Stunning photos by Jessica Commaille of Erindipity Photography.

Wednesday, 3 October 2012

Plants vs Zombies Cake

Happy Halloween Month, everyone!!!
I had a lot of fun making this cake, and I really like the way the figurines turned out! I like the scruffiness of the zombies, mixed with the bright, happy-go-lucky attitude of the plants!
I haven't actually played the game, but it looks pretty cool!

The game: Plants vs Zombies

Full view of the cake and close up of standing Zombie with broken teeth

This zombie lost his shoe while collapsing after being hit by one of the plants!
Side view of the cake, the back of the zombies. The legs of the fallen zombie are held in the cake with cocktail skewers.

Angry Chilli in amongst flying bullets (peas?)

Happy flowers!

Pea-shooting plant


Baby pea shooters!!

Cool snail!

Fallen zombie side view

Fallen zombie front view, grasping for one last chance to get hold of a plant.

Fallen zombie grasping hands.

Dangling zombie arms!

The 2 zombies, looking dashing in their suits!
Plants vs Zombies cake, full view.
Have a frightfully good Halloween everyone! xxx

Monday, 1 October 2012

Vintage Lace and Pearls Step-by-step

This cake is relatively easy to decorate, it will just take quite a bit of time and patience.

What you will need:
1x 20cm 2 layer cake
Decorative cake board
Cellulose gum powder (tylose, CMC, Dyocell)
800g base coloured plastic icing (Dark brown)
200g of coloured plastic icing for decoration (or just plain white)
Medium circle cutter
No. 6 piping nozzle for holes
Toothpicks/ frilling tool
Daisy cutters
Edible sugar pearl beads/ dragees
A sharp knife
Paint brushes for gluing and cleaning

Firstly, you need to start out by choosing your colour and underlaying design.
This is the design that I used, and I just layed it out in a word document, as many times as I could, and then I had it printed on edible icing sheets, with edible ink. This can usually be done at any local baking supplies shop.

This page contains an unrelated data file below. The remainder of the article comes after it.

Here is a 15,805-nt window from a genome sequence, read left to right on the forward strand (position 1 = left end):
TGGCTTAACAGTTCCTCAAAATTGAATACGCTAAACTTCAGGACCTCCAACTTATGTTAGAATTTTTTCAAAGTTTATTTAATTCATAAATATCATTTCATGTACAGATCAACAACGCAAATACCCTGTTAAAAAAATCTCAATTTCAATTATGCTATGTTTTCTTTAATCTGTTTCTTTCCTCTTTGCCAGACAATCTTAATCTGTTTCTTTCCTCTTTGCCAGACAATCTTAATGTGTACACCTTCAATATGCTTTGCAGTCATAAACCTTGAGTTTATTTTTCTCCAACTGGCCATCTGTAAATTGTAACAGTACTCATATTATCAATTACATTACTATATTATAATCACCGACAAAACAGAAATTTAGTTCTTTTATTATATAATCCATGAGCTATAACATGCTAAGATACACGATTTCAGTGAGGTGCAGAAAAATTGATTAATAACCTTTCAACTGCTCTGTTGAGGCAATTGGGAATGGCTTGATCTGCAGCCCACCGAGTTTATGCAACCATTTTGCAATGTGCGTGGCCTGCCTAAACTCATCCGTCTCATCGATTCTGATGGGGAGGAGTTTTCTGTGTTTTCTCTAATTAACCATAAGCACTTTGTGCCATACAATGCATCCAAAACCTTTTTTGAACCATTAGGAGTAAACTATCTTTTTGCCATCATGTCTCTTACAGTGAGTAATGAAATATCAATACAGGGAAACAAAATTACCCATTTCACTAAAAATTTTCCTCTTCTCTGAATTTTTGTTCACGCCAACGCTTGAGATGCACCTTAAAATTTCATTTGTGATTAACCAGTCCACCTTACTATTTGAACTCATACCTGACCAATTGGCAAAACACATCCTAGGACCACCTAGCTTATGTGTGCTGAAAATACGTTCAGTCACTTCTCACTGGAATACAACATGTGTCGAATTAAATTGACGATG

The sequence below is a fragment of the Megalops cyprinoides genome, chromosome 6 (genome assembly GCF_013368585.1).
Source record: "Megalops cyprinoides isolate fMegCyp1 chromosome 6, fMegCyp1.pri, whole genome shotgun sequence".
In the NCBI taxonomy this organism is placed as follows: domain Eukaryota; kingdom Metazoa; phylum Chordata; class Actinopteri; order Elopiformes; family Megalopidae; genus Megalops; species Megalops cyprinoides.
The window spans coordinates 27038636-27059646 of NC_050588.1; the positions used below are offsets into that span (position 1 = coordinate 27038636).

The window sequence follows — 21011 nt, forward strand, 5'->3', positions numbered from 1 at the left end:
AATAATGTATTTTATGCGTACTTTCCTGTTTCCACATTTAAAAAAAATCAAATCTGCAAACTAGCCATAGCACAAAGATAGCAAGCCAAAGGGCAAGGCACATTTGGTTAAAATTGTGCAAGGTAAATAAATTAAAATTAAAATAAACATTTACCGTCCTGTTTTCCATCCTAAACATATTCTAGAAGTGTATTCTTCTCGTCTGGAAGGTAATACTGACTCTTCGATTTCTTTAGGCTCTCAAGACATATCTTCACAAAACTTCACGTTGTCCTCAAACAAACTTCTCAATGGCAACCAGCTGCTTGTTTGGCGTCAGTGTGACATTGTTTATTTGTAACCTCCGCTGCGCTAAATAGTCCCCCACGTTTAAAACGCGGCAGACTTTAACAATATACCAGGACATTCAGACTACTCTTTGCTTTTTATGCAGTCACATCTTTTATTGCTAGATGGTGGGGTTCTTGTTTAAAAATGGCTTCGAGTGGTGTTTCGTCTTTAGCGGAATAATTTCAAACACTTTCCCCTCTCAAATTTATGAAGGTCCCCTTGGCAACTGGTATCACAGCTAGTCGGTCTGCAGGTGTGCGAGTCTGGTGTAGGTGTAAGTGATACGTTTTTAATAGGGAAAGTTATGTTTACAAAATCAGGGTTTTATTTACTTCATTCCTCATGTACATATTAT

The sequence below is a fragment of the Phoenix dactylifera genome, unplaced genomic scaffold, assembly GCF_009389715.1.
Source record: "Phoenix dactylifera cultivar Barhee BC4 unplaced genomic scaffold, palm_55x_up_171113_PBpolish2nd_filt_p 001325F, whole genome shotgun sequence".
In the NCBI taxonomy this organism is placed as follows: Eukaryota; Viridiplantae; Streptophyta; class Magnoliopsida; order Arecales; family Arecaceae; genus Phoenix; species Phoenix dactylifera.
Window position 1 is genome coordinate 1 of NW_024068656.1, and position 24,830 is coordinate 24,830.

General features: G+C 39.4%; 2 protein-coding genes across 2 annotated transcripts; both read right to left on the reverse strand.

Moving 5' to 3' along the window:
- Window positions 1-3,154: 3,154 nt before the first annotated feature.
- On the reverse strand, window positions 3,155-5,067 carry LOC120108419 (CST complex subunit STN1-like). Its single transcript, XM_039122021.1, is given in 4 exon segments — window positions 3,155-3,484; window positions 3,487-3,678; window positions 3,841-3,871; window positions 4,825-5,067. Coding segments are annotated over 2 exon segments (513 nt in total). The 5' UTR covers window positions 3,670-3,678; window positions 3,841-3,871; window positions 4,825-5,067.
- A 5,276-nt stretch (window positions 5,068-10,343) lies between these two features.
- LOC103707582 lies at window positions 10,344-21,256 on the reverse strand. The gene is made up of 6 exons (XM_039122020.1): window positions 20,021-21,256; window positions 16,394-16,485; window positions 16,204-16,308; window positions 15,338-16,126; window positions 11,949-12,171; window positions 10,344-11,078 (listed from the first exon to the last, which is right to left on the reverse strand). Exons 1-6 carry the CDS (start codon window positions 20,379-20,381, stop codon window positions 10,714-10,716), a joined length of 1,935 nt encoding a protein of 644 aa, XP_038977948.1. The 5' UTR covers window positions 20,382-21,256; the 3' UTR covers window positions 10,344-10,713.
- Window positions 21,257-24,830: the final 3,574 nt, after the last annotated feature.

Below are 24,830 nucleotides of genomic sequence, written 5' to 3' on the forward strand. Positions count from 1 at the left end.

Get it printed out before you cover your cake with your base colour.
Here is another example of what you could use, for more of a sea themed effect:

 Use the printout as a guide to make your base colour. You want the background of your design to match as closely to your base colour as possible.
Preferably, use edible glue (1tsp cellulose gum powder to 100ml  water, left overnight.) to stick the design onto the bottom edge of your cake. Water can also be used.

Be sure to match edges together as close as possible.
Should your cake need a boarder at this point, some simple rolled balls all in one size will be perfect.
Now you can start with your icing decor.  I drew simple inspiration from pieces of Broderie Anglaise lace.

Picture from:

You will need to cut strips of rolled out fondant to the desired thickness. you will then frill these with a toothpick or skewer (or a fondant frilling tool if you have one!). This will take a bit of practise, but once you get the hang of it, it's actually quite fun!

It is best to cut the holes after you've done the frilling, it will look better. Use the tip of a piping nozzle for this. I used a number 6 piping nozzle. At this stage, you can try any pattern, including the more traditional flower design that you find on most Broderie Anglaise.

You will then need to brush some edible glue just above the line of your printout on the cake.
Place your laced ribbon of icing onto your cake, frill overlapping the edge of the printout.
 Roll out some fondant in the same colour as your lace ribbon and cut out some daisies. Stick these around the edge of the ribbon, at equal intervals.
Press the end of a paint brush into the centre of the flower to allow the petals to lift slightly. Brush a touch of glue in the centre hole and place an edible pearl bead.
Brush a thin line of glue along the edge of your lace ribbon and place a line of pearl beads in between the flowers.
Continue this around the whole cake.
Place flowers along the top edge of the cake, directly in between the flowers in the line below.
Now place flowers in intervals between this line on the top of your cake.

Link these lines of flowers with a line of pearl beads.
Cut a medium sized round of icing for the centre of your cake. Create a similar effect on this as on your lace ribbon, by frilling the edge and then cutting holes with the piping nozzle.

Cut out some different sized daisies, to place in the centre of your round and stick them together, ending off with a pearl bead in the middle.

You can create your own version of this cake with different colours and shapes. Please feel free to post pictures of your version on my facebook page!
If you would like to match your cake up to some cupcakes, a nice idea would be to use these lovely cupcake wrappers from The Cake Decorating Company (UK). This would really support your lacey theme!
For a local version of these lace wrappers (SA), please contact:

I hope you enjoyed this little cake tutorial, and I wish you all happy baking!!